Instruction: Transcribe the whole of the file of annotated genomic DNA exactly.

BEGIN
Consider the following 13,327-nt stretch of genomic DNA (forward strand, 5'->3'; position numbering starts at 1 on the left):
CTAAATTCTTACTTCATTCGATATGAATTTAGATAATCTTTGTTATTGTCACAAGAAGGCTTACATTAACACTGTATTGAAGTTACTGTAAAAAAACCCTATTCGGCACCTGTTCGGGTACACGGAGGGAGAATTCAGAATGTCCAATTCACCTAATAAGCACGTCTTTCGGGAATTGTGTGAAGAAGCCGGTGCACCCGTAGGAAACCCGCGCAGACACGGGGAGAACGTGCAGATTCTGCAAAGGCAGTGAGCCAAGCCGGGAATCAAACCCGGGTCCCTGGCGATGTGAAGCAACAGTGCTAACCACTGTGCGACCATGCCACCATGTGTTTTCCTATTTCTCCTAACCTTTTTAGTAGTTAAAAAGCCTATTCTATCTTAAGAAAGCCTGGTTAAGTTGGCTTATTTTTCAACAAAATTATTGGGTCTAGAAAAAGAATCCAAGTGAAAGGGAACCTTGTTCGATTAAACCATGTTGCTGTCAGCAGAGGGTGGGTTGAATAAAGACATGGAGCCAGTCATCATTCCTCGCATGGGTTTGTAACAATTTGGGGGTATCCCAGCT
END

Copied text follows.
Consider the following 13,327-nt stretch of genomic DNA (forward strand, 5'->3'; position numbering starts at 1 on the left):
CTAAATTCTTACTTCATTCGATATGAATTTAGATAATCTTTGTTATTGTCACAAGAAGGCTTACATTAACACTGTATTGAAGTTACTGTAAAAAAACCCTATTCGGCACCTGTTCGGGTACACGGAGGGAGAATTCAGAATGTCCAATTCACCTAATAAGCACGTCTTTCGGGAATTGTGTGAAGAAGCCGGTGCACCCGTAGGAAACCCGCGCAGACACGGGGAGAACGTGCAGATTCTGCAAAGGCAGTGAGCCAAGCCGGGAATCAAACCCGGGTCCCTGGCGATGTGAAGCAACAGTGCTAACCACTGTGCGACCATGCCACCATGTGTTTTCCTATTTCTCCTAACCTTTTTAGTAGTTAAAAAGCCTATTCTATCTTAAGAAAGCCTGGTTAAGTTGGCTTATTTTTCAACAAAATTATTGGGTCTAGAAAAAGAATCCAAGTGAAAGGGAACCTTGTTCGATTAAACCATGTTGCTGTCAGCAGAGGGTGGGTTGAATAAAGACATGGAGCCAGTCATCATTCCTCGCATGGGTTTGTAACAATTTGGGGGTATCCCAGCT